The Examination Itself
The UME Use of English is divided into four major parts:
Comprehension, Collocation, Lexis and Structure and 0ral Forms.
There are usually three passages under comprehension, each with five questions carrying 3 marks each. Next is Collocation – 10 questions with 2 marks each, and the third aspect is the Lexis and Structure – 75 questions of 1 mark each all totalling 140 marks. A separate section has been devoted to 0ral English. You understand quite well what comprehension is. But what is Collocation?
This is usually the question part that follows the comprehension. Collocation refers to the grouping of words together with special note on the company that words keep. Certain combination of words cannot be changed, e.g hook, line and sinker; lock, stock and barrel; live a dog’s life . These are essentially meant to be together to bring out the meaning of each of the expressions mentioned above.
Nothing can therefore change live a dog’s life to, live a goat’s life . So, you should understand that there are certain words that should always go with each other in order to realise the real meaning of the expression.
Now, pick the UME 1992 English question paper and study questions 16-25. We have mentioned that the essential characteristic of collocation is that, certain words keep company with one another.
Look at these:
A book can be ENLARGED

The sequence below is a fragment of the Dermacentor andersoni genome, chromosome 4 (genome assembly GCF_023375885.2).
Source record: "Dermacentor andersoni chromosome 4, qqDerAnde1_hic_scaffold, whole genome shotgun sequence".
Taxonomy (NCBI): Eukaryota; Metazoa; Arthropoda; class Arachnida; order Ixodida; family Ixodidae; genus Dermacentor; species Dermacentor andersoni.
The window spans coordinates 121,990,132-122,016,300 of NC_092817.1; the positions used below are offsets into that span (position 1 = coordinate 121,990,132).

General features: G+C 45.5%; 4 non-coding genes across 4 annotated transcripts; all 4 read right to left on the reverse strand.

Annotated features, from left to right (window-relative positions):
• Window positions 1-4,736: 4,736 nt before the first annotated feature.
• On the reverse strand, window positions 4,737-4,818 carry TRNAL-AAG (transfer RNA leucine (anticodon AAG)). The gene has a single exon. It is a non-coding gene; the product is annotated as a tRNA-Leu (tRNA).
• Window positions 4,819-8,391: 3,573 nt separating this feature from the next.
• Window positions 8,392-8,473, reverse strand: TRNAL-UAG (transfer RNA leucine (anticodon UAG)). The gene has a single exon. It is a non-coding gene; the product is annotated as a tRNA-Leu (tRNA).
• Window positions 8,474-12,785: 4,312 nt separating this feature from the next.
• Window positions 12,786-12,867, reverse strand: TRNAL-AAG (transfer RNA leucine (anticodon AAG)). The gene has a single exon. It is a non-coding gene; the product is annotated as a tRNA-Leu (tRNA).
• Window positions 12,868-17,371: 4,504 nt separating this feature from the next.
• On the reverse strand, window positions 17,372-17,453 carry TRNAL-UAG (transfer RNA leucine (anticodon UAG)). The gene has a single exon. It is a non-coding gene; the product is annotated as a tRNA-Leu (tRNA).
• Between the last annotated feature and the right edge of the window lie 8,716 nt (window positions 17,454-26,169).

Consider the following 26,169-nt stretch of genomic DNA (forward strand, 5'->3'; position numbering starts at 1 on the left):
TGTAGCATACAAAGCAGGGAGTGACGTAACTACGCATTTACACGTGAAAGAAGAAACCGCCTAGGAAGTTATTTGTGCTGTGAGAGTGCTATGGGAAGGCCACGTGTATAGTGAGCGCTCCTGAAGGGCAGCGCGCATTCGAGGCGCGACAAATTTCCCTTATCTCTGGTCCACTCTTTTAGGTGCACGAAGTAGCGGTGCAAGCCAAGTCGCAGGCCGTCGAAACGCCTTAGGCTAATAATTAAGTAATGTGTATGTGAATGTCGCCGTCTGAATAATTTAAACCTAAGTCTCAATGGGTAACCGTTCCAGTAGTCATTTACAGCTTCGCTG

The price (of goods) can be INCREASED
A discussion can be PROLONGED
Profit can be MAXIMISED
A bridge can be WIDENED, etc.
But we cannot ENLARGE a discussion or profit nor can we MAXIMISE a bridge or book.
How do you approach that part of the examination, i.e. Collocation?
Since it is usually in comprehension – passage form, you should quickly glance through the passage to determine the REGISTER of the discussion.
What is REGISTER?
This is the set of words, registered trade-marks of certain aspects of human endeavour. Almost every aspect of endervour has its register, i.e. The special words that are used in discussing that endervour. For example, the legal register has court, lawyer, plaintiff, registrar, judge, dock, adjournment, service, fife trial, defendant etc.
So, you have to skim through the Collocation passage first to get a “gist” of what aspect of human endervour is being discussed – is it sports, religion, language, commerce, science, building, etc? It is after this that you can decide which words are to be used.